Holy Spirit Interactive
Monday, June 25, 2018
Inside Holy Spirit Interactive

Daily Saint

July 13: St. Henry II

Henry was born in 972. He became the duke of Bavaria in 995. One night he had an unusual vision. St. Wolfgang, who had been his beloved teacher when he was a boy, appeared to him. Wolfgang pointed to the words, "after six" written on the wall. What could that mean? Perhaps Henry was to die in six days? With that thought, he prayed with great fervor for six days. At the end of the six days, however, he was in perfect health. Perhaps it meant six months? The duke devoted himself to doing good more than ever. At the end of six months, he was healthier than before. So he decided he had six years to get ready for death. But instead of dying after that time had passed, he was elected emperor of Germany. Then he understood what the vision had meant.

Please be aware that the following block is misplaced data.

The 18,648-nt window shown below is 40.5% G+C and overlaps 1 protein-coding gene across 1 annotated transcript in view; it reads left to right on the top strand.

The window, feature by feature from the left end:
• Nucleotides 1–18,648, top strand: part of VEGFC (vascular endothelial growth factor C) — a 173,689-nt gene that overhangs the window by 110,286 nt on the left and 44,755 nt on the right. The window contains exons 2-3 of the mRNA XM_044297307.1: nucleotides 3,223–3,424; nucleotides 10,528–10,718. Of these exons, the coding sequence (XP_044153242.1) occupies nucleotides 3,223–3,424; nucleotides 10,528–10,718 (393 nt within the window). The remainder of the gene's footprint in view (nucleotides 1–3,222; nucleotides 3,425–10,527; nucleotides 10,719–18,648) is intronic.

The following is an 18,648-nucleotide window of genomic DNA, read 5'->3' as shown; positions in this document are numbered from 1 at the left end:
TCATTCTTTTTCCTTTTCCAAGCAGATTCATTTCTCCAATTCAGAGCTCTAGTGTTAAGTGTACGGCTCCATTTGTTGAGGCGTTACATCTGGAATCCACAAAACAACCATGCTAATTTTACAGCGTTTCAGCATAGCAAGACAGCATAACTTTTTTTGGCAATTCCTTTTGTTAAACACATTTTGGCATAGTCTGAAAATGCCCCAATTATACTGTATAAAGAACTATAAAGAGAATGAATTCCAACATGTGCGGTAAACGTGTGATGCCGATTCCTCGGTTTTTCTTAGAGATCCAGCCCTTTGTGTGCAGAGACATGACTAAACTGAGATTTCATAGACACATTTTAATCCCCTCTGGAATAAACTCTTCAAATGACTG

Henry worked hard to keep his people happy and at peace. To defend justice he had to fight many wars. He was honest in battle and insisted that his armies be honorable too. Henry married a very gentle and loving woman named Cunegundes (or Kunigunda) around 998. She, too, has been proclaimed a saint. Henry and Cunegundes went to Rome in 1014. They were crowned emperor and empress of the Holy Roman Empire. It was a great honor because Pope Benedict VIII himself crowned them.

Emperor Henry was one of the best rulers of the Holy Roman Empire. He promoted Church reform. He encouraged the growth of new monasteries and built beautiful churches. He showed his own love for Jesus and the Church with sincerity and love. He was a man of prayer and was greatly attracted to religious life. But he accepted his role as husband and ruler and fulfilled his responsibilities generously. Henry was just fifty-two when he died in 1024. He was proclaimed a saint by Blessed Eugene III in 1146. Pope St. Pius X named Emperor Henry the patron of Benedictine Oblates.

Reflection: "Present glory is fleeting and meaningless while it is possessed unless in it we can glimpse something of heaven's eternity."-St. Henry